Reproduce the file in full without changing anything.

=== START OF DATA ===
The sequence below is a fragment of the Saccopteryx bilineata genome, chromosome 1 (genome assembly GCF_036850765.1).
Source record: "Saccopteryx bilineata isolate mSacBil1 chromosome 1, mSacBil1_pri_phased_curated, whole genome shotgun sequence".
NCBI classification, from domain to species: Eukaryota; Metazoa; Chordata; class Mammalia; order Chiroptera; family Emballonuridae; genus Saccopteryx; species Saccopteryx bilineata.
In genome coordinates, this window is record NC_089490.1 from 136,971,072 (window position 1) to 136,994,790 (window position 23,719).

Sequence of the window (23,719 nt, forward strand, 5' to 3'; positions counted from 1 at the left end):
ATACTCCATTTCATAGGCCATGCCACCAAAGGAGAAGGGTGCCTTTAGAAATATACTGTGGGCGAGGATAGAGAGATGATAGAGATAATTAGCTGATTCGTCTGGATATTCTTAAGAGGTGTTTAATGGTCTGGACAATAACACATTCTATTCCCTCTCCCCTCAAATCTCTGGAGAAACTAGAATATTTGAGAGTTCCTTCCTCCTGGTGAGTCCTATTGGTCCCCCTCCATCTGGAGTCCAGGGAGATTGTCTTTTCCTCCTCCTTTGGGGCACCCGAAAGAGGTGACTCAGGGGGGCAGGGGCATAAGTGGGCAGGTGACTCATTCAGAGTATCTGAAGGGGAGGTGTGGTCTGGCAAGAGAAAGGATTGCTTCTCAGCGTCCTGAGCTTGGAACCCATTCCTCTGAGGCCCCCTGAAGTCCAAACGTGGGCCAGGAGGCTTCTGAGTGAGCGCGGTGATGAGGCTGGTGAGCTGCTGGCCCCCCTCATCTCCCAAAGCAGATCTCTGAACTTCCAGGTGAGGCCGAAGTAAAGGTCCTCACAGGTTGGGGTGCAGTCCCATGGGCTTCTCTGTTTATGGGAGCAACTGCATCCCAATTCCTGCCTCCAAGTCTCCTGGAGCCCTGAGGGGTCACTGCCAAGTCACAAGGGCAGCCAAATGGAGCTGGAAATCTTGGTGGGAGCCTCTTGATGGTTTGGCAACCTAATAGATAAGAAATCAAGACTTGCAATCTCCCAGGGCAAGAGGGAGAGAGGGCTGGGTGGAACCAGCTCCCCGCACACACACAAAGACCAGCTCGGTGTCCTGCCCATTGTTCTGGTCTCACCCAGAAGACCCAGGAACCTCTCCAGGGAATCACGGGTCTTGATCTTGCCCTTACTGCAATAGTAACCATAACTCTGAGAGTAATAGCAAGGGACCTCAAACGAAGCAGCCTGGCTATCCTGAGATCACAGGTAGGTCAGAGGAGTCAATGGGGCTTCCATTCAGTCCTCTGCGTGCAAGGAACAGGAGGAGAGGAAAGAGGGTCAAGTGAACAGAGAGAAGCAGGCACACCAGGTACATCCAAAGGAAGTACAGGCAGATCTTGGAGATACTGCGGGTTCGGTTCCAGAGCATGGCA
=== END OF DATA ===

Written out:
The sequence below is a fragment of the Saccopteryx bilineata genome, chromosome 1 (genome assembly GCF_036850765.1).
Source record: "Saccopteryx bilineata isolate mSacBil1 chromosome 1, mSacBil1_pri_phased_curated, whole genome shotgun sequence".
NCBI classification, from domain to species: Eukaryota; Metazoa; Chordata; class Mammalia; order Chiroptera; family Emballonuridae; genus Saccopteryx; species Saccopteryx bilineata.
In genome coordinates, this window is record NC_089490.1 from 136,971,072 (window position 1) to 136,994,790 (window position 23,719).

Sequence of the window (23,719 nt, forward strand, 5' to 3'; positions counted from 1 at the left end):
ATACTCCATTTCATAGGCCATGCCACCAAAGGAGAAGGGTGCCTTTAGAAATATACTGTGGGCGAGGATAGAGAGATGATAGAGATAATTAGCTGATTCGTCTGGATATTCTTAAGAGGTGTTTAATGGTCTGGACAATAACACATTCTATTCCCTCTCCCCTCAAATCTCTGGAGAAACTAGAATATTTGAGAGTTCCTTCCTCCTGGTGAGTCCTATTGGTCCCCCTCCATCTGGAGTCCAGGGAGATTGTCTTTTCCTCCTCCTTTGGGGCACCCGAAAGAGGTGACTCAGGGGGGCAGGGGCATAAGTGGGCAGGTGACTCATTCAGAGTATCTGAAGGGGAGGTGTGGTCTGGCAAGAGAAAGGATTGCTTCTCAGCGTCCTGAGCTTGGAACCCATTCCTCTGAGGCCCCCTGAAGTCCAAACGTGGGCCAGGAGGCTTCTGAGTGAGCGCGGTGATGAGGCTGGTGAGCTGCTGGCCCCCCTCATCTCCCAAAGCAGATCTCTGAACTTCCAGGTGAGGCCGAAGTAAAGGTCCTCACAGGTTGGGGTGCAGTCCCATGGGCTTCTCTGTTTATGGGAGCAACTGCATCCCAATTCCTGCCTCCAAGTCTCCTGGAGCCCTGAGGGGTCACTGCCAAGTCACAAGGGCAGCCAAATGGAGCTGGAAATCTTGGTGGGAGCCTCTTGATGGTTTGGCAACCTAATAGATAAGAAATCAAGACTTGCAATCTCCCAGGGCAAGAGGGAGAGAGGGCTGGGTGGAACCAGCTCCCCGCACACACACAAAGACCAGCTCGGTGTCCTGCCCATTGTTCTGGTCTCACCCAGAAGACCCAGGAACCTCTCCAGGGAATCACGGGTCTTGATCTTGCCCTTACTGCAATAGTAACCATAACTCTGAGAGTAATAGCAAGGGACCTCAAACGAAGCAGCCTGGCTATCCTGAGATCACAGGTAGGTCAGAGGAGTCAATGGGGCTTCCATTCAGTCCTCTGCGTGCAAGGAACAGGAGGAGAGGAAAGAGGGTCAAGTGAACAGAGAGAAGCAGGCACACCAGGTACATCCAAAGGAAGTACAGGCAGATCTTGGAGATACTGCGGGTTCGGTTCCAGAGCATGGCA